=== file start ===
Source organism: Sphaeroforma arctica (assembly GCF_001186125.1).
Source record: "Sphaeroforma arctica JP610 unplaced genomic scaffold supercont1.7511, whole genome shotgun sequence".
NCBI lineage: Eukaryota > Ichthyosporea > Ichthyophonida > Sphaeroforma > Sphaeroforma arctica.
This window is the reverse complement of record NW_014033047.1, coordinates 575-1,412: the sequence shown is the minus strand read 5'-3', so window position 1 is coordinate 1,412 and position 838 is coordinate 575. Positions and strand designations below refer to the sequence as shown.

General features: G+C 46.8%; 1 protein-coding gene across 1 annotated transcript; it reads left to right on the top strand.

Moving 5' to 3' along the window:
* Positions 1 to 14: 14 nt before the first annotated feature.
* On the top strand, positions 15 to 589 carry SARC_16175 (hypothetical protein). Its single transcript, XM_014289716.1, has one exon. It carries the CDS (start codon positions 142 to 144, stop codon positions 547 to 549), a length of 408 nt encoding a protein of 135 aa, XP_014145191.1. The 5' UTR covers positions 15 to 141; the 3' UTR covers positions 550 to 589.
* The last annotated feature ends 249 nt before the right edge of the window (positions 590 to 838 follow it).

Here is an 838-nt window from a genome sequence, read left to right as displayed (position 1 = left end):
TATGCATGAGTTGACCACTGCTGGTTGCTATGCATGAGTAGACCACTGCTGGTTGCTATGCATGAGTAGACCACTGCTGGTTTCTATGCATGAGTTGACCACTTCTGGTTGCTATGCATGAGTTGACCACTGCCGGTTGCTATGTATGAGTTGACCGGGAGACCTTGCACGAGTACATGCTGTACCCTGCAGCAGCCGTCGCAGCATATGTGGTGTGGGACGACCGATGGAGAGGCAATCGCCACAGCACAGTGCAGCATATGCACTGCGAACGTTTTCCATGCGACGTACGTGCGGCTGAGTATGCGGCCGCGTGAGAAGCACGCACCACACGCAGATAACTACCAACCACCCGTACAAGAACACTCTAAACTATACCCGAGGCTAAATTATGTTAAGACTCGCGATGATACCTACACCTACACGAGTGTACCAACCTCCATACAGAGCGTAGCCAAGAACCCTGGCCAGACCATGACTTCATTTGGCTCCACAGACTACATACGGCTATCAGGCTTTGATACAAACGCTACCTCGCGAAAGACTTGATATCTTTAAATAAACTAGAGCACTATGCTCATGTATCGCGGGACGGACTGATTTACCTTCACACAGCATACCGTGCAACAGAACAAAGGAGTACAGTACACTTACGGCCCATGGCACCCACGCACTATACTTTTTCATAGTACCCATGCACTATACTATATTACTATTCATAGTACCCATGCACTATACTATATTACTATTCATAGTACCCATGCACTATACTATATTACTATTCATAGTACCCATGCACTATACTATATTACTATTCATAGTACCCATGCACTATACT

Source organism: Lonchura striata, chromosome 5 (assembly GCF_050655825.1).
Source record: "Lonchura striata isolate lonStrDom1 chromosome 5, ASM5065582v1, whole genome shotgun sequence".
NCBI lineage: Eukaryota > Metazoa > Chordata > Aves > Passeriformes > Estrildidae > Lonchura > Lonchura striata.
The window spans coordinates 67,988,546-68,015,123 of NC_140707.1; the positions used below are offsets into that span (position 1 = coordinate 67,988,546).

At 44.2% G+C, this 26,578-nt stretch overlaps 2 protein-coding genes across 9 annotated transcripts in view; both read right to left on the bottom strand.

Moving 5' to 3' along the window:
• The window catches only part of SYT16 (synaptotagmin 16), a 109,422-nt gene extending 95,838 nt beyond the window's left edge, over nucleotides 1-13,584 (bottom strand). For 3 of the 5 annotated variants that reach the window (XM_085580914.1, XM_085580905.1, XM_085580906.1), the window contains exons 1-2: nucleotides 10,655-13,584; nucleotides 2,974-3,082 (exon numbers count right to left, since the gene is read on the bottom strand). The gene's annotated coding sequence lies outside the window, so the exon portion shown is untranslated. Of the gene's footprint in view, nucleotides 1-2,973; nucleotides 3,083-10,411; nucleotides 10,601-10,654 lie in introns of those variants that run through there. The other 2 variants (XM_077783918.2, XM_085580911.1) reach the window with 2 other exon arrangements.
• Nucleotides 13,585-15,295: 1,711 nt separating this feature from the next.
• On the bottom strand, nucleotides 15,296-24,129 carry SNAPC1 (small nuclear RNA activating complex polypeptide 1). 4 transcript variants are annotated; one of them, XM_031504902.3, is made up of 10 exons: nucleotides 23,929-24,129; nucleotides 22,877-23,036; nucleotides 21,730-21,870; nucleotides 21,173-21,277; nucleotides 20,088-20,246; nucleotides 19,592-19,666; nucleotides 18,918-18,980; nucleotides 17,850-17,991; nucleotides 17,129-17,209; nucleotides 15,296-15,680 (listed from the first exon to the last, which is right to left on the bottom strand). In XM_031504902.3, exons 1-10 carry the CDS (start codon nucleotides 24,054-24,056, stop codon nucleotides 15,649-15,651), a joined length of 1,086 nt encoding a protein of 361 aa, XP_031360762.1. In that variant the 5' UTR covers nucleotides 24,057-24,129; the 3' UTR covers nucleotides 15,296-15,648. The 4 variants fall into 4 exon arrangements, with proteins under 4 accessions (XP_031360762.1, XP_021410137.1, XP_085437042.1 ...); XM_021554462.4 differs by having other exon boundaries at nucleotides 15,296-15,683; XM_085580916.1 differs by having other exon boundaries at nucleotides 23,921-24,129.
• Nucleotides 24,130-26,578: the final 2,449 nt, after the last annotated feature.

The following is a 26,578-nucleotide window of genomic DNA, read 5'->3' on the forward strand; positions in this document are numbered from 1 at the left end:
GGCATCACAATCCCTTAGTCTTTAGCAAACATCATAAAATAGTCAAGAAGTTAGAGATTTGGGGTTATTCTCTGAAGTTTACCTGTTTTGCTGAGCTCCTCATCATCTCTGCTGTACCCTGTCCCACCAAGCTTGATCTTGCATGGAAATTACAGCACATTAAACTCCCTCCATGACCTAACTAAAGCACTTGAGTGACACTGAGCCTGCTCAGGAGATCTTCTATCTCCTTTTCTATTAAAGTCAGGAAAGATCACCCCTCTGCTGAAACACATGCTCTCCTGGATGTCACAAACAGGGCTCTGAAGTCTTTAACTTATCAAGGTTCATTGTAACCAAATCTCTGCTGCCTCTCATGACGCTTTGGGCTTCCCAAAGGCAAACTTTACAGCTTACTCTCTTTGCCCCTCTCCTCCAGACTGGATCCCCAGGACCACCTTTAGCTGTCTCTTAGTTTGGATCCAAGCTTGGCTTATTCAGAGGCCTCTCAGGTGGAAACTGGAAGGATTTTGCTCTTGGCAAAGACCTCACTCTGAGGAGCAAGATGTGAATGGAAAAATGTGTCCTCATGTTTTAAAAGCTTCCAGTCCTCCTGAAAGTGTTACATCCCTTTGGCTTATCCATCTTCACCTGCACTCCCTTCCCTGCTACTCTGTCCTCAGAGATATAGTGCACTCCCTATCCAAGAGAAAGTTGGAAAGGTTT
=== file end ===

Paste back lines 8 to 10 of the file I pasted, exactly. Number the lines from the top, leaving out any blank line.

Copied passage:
* On the top strand, positions 15 to 589 carry SARC_16175 (hypothetical protein). Its single transcript, XM_014289716.1, has one exon. It carries the CDS (start codon positions 142 to 144, stop codon positions 547 to 549), a length of 408 nt encoding a protein of 135 aa, XP_014145191.1. The 5' UTR covers positions 15 to 141; the 3' UTR covers positions 550 to 589.
* The last annotated feature ends 249 nt before the right edge of the window (positions 590 to 838 follow it).

Here is an 838-nt window from a genome sequence, read left to right as displayed (position 1 = left end):